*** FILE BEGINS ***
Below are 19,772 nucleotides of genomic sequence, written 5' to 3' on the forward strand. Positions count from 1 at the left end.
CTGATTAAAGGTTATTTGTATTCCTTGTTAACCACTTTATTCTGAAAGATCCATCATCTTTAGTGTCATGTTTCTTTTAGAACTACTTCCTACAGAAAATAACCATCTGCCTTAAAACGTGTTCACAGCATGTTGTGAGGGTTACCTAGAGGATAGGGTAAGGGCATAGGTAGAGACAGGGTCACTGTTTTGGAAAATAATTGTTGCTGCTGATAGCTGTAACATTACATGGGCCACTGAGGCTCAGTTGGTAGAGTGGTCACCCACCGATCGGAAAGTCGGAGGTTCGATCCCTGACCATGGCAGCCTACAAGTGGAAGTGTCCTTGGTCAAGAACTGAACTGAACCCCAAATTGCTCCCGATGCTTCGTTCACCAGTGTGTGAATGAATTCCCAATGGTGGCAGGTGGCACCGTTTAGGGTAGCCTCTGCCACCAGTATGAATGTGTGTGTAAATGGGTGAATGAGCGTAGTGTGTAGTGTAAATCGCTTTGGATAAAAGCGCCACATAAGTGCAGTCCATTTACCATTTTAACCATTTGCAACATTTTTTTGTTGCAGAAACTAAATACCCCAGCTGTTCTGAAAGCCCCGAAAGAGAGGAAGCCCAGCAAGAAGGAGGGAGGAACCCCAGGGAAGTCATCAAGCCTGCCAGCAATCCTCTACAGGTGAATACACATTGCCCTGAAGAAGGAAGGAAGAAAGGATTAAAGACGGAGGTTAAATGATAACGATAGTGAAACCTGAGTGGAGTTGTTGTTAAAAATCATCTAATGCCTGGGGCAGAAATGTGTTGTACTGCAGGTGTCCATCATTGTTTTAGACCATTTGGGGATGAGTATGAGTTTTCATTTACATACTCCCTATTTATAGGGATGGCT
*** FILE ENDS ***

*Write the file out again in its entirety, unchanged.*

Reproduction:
Below are 19,772 nucleotides of genomic sequence, written 5' to 3' on the forward strand. Positions count from 1 at the left end.
CTGATTAAAGGTTATTTGTATTCCTTGTTAACCACTTTATTCTGAAAGATCCATCATCTTTAGTGTCATGTTTCTTTTAGAACTACTTCCTACAGAAAATAACCATCTGCCTTAAAACGTGTTCACAGCATGTTGTGAGGGTTACCTAGAGGATAGGGTAAGGGCATAGGTAGAGACAGGGTCACTGTTTTGGAAAATAATTGTTGCTGCTGATAGCTGTAACATTACATGGGCCACTGAGGCTCAGTTGGTAGAGTGGTCACCCACCGATCGGAAAGTCGGAGGTTCGATCCCTGACCATGGCAGCCTACAAGTGGAAGTGTCCTTGGTCAAGAACTGAACTGAACCCCAAATTGCTCCCGATGCTTCGTTCACCAGTGTGTGAATGAATTCCCAATGGTGGCAGGTGGCACCGTTTAGGGTAGCCTCTGCCACCAGTATGAATGTGTGTGTAAATGGGTGAATGAGCGTAGTGTGTAGTGTAAATCGCTTTGGATAAAAGCGCCACATAAGTGCAGTCCATTTACCATTTTAACCATTTGCAACATTTTTTTGTTGCAGAAACTAAATACCCCAGCTGTTCTGAAAGCCCCGAAAGAGAGGAAGCCCAGCAAGAAGGAGGGAGGAACCCCAGGGAAGTCATCAAGCCTGCCAGCAATCCTCTACAGGTGAATACACATTGCCCTGAAGAAGGAAGGAAGAAAGGATTAAAGACGGAGGTTAAATGATAACGATAGTGAAACCTGAGTGGAGTTGTTGTTAAAAATCATCTAATGCCTGGGGCAGAAATGTGTTGTACTGCAGGTGTCCATCATTGTTTTAGACCATTTGGGGATGAGTATGAGTTTTCATTTACATACTCCCTATTTATAGGGATGGCT